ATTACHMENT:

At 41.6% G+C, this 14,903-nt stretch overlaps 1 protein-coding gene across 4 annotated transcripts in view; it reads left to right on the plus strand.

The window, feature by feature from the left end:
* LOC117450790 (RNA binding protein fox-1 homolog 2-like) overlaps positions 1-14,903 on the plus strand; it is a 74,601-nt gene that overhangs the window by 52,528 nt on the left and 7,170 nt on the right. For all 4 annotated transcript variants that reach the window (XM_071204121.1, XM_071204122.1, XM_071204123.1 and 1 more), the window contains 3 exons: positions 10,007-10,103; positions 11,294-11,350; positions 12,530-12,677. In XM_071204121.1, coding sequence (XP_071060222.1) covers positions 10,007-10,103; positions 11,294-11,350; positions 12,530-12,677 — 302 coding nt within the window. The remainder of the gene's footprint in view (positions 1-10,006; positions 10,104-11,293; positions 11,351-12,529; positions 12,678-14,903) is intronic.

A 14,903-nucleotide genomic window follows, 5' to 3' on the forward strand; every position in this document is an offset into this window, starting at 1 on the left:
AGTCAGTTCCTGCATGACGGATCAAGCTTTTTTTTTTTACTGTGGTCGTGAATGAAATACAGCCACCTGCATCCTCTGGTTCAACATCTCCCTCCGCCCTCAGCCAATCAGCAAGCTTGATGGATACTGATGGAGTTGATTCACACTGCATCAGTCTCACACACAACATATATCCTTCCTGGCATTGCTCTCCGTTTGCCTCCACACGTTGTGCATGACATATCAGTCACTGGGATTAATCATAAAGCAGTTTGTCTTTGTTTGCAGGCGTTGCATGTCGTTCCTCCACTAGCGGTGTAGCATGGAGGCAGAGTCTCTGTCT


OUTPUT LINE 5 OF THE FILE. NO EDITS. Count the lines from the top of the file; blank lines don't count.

AGTCAGTTCCTGCATGACGGATCAAGCTTTTTTTTTTTACTGTGGTCGTGAATGAAATACAGCCACCTGCATCCTCTGGTTCAACATCTCCCTCCGCCCTCAGCCAATCAGCAAGCTTGATGGATACTGATGGAGTTGATTCACACTGCATCAGTCTCACACACAACATATATCCTTCCTGGCATTGCTCTCCGTTTGCCTCCACACGTTGTGCATGACATATCAGTCACTGGGATTAATCATAAAGCAGTTTGTCTTTGTTTGCAGGCGTTGCATGTCGTTCCTCCACTAGCGGTGTAGCATGGAGGCAGAGTCTCTGTCT